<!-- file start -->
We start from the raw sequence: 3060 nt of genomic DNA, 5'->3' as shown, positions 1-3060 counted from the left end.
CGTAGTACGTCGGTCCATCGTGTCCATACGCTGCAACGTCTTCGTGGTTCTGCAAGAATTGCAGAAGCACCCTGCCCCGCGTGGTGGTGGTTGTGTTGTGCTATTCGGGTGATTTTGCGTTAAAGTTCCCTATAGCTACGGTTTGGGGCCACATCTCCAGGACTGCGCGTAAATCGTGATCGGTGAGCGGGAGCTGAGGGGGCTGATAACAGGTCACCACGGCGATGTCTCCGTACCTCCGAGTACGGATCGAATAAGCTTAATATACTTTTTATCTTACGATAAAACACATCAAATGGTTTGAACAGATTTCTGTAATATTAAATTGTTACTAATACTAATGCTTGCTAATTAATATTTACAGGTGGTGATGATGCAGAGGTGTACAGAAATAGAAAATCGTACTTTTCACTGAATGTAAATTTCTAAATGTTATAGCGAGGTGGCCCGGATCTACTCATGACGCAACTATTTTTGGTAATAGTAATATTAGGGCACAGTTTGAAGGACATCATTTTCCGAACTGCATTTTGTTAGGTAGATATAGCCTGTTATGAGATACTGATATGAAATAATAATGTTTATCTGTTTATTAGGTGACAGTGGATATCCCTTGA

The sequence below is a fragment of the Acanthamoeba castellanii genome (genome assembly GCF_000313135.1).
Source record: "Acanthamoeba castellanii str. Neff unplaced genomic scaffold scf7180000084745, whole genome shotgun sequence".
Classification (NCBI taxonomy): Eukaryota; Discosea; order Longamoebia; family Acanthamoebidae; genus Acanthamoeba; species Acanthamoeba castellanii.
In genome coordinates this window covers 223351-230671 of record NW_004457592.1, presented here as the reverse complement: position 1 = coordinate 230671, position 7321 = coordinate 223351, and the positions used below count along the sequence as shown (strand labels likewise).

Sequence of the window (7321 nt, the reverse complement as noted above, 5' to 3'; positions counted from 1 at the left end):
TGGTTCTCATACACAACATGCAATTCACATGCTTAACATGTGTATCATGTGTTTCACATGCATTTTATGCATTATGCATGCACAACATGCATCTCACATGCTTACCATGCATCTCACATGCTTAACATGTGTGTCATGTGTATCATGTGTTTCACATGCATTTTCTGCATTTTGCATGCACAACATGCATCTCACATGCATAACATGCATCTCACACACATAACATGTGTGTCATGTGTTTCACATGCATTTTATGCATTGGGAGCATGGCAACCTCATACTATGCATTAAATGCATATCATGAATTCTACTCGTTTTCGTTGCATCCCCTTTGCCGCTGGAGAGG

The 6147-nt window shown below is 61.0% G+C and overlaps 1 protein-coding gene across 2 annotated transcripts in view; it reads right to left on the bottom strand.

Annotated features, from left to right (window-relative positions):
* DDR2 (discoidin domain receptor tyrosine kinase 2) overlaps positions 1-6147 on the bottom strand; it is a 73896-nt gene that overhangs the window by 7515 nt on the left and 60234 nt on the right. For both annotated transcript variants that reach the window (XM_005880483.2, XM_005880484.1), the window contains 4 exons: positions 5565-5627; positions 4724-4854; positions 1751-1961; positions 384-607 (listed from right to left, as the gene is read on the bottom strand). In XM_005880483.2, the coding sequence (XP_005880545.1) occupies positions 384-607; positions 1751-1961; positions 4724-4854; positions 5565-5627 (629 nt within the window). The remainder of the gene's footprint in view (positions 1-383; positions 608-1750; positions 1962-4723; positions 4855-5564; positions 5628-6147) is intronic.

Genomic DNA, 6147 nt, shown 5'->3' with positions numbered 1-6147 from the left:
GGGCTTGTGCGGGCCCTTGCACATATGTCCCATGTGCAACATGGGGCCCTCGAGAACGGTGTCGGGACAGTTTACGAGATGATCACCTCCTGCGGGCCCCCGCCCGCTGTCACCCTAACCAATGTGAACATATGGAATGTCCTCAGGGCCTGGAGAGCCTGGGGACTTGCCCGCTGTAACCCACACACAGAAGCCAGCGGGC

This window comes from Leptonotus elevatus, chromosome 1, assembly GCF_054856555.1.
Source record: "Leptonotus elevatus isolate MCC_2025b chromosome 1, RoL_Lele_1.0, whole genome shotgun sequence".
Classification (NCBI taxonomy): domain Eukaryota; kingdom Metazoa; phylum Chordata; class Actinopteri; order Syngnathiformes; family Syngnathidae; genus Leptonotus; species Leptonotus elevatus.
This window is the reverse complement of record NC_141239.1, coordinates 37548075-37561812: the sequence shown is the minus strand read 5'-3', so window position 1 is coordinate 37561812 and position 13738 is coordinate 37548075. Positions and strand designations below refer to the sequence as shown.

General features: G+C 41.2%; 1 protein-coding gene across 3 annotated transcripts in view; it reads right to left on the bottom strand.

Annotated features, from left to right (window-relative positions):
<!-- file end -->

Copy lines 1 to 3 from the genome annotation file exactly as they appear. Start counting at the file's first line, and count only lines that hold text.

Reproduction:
We start from the raw sequence: 3060 nt of genomic DNA, 5'->3' as shown, positions 1-3060 counted from the left end.
CGTAGTACGTCGGTCCATCGTGTCCATACGCTGCAACGTCTTCGTGGTTCTGCAAGAATTGCAGAAGCACCCTGCCCCGCGTGGTGGTGGTTGTGTTGTGCTATTCGGGTGATTTTGCGTTAAAGTTCCCTATAGCTACGGTTTGGGGCCACATCTCCAGGACTGCGCGTAAATCGTGATCGGTGAGCGGGAGCTGAGGGGGCTGATAACAGGTCACCACGGCGATGTCTCCGTACCTCCGAGTACGGATCGAATAAGCTTAATATACTTTTTATCTTACGATAAAACACATCAAATGGTTTGAACAGATTTCTGTAATATTAAATTGTTACTAATACTAATGCTTGCTAATTAATATTTACAGGTGGTGATGATGCAGAGGTGTACAGAAATAGAAAATCGTACTTTTCACTGAATGTAAATTTCTAAATGTTATAGCGAGGTGGCCCGGATCTACTCATGACGCAACTATTTTTGGTAATAGTAATATTAGGGCACAGTTTGAAGGACATCATTTTCCGAACTGCATTTTGTTAGGTAGATATAGCCTGTTATGAGATACTGATATGAAATAATAATGTTTATCTGTTTATTAGGTGACAGTGGATATCCCTTGA

The sequence below is a fragment of the Acanthamoeba castellanii genome (genome assembly GCF_000313135.1).